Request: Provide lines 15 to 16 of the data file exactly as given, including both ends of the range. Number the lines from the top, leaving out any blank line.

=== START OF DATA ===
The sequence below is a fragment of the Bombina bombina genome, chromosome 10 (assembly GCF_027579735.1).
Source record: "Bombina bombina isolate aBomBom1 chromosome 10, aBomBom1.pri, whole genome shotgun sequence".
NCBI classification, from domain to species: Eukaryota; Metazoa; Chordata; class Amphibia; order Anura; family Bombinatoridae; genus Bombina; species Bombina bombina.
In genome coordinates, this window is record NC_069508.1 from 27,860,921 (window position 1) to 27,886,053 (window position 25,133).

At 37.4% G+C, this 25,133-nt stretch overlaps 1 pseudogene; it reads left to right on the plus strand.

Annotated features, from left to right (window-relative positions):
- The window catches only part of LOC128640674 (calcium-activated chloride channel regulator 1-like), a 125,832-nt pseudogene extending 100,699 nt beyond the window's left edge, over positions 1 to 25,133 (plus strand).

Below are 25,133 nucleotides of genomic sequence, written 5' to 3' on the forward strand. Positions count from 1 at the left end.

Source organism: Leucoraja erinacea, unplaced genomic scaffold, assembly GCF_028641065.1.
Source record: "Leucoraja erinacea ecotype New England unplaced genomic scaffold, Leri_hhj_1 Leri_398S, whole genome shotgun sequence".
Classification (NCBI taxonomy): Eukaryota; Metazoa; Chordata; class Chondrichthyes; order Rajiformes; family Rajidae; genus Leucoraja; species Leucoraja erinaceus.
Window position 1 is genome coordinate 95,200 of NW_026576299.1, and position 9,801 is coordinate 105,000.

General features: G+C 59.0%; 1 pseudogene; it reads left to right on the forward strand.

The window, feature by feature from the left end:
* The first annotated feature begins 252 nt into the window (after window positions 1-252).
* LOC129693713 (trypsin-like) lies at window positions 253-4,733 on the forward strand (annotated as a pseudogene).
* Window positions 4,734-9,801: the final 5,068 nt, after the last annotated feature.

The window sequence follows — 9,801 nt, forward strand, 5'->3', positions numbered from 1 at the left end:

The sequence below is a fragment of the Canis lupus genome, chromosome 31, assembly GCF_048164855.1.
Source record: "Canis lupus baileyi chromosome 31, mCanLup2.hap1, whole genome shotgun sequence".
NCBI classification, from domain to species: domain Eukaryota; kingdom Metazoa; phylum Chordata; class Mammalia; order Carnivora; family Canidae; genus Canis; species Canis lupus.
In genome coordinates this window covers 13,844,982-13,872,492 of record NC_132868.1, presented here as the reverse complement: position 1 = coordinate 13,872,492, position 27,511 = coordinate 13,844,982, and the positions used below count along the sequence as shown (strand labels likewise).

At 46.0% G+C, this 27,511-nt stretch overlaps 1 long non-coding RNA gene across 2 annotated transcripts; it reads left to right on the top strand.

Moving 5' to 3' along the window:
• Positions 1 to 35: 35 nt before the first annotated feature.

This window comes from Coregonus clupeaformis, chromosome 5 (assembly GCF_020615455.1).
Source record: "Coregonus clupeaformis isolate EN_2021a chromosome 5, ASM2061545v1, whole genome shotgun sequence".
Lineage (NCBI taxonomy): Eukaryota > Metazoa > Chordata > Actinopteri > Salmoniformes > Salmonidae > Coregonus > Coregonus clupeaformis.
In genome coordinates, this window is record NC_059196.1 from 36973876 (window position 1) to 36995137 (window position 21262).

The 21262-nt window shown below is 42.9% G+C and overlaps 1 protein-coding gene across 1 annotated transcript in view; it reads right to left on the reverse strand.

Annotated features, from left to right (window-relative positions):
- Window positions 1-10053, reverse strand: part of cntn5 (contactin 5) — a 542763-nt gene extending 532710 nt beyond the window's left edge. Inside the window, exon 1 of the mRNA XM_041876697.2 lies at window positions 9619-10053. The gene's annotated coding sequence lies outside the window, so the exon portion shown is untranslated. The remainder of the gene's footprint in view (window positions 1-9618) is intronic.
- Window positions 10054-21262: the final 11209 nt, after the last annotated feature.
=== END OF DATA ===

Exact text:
* The first annotated feature begins 252 nt into the window (after window positions 1-252).
* LOC129693713 (trypsin-like) lies at window positions 253-4,733 on the forward strand (annotated as a pseudogene).